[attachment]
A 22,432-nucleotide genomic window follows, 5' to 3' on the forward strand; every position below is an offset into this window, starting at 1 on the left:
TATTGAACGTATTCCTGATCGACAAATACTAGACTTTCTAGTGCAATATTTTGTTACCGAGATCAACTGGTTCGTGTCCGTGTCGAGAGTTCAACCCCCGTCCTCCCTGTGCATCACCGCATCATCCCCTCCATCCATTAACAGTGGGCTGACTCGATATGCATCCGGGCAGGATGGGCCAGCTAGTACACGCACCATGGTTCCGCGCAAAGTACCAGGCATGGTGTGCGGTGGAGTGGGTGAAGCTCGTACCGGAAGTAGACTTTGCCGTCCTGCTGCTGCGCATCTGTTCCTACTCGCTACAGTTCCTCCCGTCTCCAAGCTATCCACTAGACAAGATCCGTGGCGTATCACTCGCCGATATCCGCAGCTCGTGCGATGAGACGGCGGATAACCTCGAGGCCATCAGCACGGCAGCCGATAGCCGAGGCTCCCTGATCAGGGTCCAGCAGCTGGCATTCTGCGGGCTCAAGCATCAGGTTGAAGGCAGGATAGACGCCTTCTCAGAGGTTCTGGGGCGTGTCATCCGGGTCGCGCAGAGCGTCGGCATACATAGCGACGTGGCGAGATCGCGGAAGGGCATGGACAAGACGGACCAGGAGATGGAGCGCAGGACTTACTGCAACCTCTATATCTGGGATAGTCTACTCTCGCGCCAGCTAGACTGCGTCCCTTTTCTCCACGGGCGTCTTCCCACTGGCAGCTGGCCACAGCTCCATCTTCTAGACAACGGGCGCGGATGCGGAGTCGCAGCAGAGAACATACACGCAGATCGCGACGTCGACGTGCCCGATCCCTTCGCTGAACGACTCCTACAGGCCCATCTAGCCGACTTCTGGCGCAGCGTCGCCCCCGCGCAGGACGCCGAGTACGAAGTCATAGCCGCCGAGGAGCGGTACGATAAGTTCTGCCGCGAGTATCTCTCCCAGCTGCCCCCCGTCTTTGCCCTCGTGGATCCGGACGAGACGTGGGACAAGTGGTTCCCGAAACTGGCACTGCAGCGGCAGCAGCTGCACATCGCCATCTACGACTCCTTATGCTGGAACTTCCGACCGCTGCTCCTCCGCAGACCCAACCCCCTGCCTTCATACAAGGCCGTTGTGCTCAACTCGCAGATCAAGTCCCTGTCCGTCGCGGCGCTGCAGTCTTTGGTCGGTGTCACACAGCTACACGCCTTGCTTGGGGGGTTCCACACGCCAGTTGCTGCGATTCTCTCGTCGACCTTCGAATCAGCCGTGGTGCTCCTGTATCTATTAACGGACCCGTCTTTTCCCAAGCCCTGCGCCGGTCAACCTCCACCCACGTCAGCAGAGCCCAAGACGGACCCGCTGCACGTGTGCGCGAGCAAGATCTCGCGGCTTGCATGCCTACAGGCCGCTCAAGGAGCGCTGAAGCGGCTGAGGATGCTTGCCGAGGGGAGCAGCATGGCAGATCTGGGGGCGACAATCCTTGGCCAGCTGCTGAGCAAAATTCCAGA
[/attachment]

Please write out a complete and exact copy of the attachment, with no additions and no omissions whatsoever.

A 22,432-nucleotide genomic window follows, 5' to 3' on the forward strand; every position below is an offset into this window, starting at 1 on the left:
TATTGAACGTATTCCTGATCGACAAATACTAGACTTTCTAGTGCAATATTTTGTTACCGAGATCAACTGGTTCGTGTCCGTGTCGAGAGTTCAACCCCCGTCCTCCCTGTGCATCACCGCATCATCCCCTCCATCCATTAACAGTGGGCTGACTCGATATGCATCCGGGCAGGATGGGCCAGCTAGTACACGCACCATGGTTCCGCGCAAAGTACCAGGCATGGTGTGCGGTGGAGTGGGTGAAGCTCGTACCGGAAGTAGACTTTGCCGTCCTGCTGCTGCGCATCTGTTCCTACTCGCTACAGTTCCTCCCGTCTCCAAGCTATCCACTAGACAAGATCCGTGGCGTATCACTCGCCGATATCCGCAGCTCGTGCGATGAGACGGCGGATAACCTCGAGGCCATCAGCACGGCAGCCGATAGCCGAGGCTCCCTGATCAGGGTCCAGCAGCTGGCATTCTGCGGGCTCAAGCATCAGGTTGAAGGCAGGATAGACGCCTTCTCAGAGGTTCTGGGGCGTGTCATCCGGGTCGCGCAGAGCGTCGGCATACATAGCGACGTGGCGAGATCGCGGAAGGGCATGGACAAGACGGACCAGGAGATGGAGCGCAGGACTTACTGCAACCTCTATATCTGGGATAGTCTACTCTCGCGCCAGCTAGACTGCGTCCCTTTTCTCCACGGGCGTCTTCCCACTGGCAGCTGGCCACAGCTCCATCTTCTAGACAACGGGCGCGGATGCGGAGTCGCAGCAGAGAACATACACGCAGATCGCGACGTCGACGTGCCCGATCCCTTCGCTGAACGACTCCTACAGGCCCATCTAGCCGACTTCTGGCGCAGCGTCGCCCCCGCGCAGGACGCCGAGTACGAAGTCATAGCCGCCGAGGAGCGGTACGATAAGTTCTGCCGCGAGTATCTCTCCCAGCTGCCCCCCGTCTTTGCCCTCGTGGATCCGGACGAGACGTGGGACAAGTGGTTCCCGAAACTGGCACTGCAGCGGCAGCAGCTGCACATCGCCATCTACGACTCCTTATGCTGGAACTTCCGACCGCTGCTCCTCCGCAGACCCAACCCCCTGCCTTCATACAAGGCCGTTGTGCTCAACTCGCAGATCAAGTCCCTGTCCGTCGCGGCGCTGCAGTCTTTGGTCGGTGTCACACAGCTACACGCCTTGCTTGGGGGGTTCCACACGCCAGTTGCTGCGATTCTCTCGTCGACCTTCGAATCAGCCGTGGTGCTCCTGTATCTATTAACGGACCCGTCTTTTCCCAAGCCCTGCGCCGGTCAACCTCCACCCACGTCAGCAGAGCCCAAGACGGACCCGCTGCACGTGTGCGCGAGCAAGATCTCGCGGCTTGCATGCCTACAGGCCGCTCAAGGAGCGCTGAAGCGGCTGAGGATGCTTGCCGAGGGGAGCAGCATGGCAGATCTGGGGGCGACAATCCTTGGCCAGCTGCTGAGCAAAATTCCAGA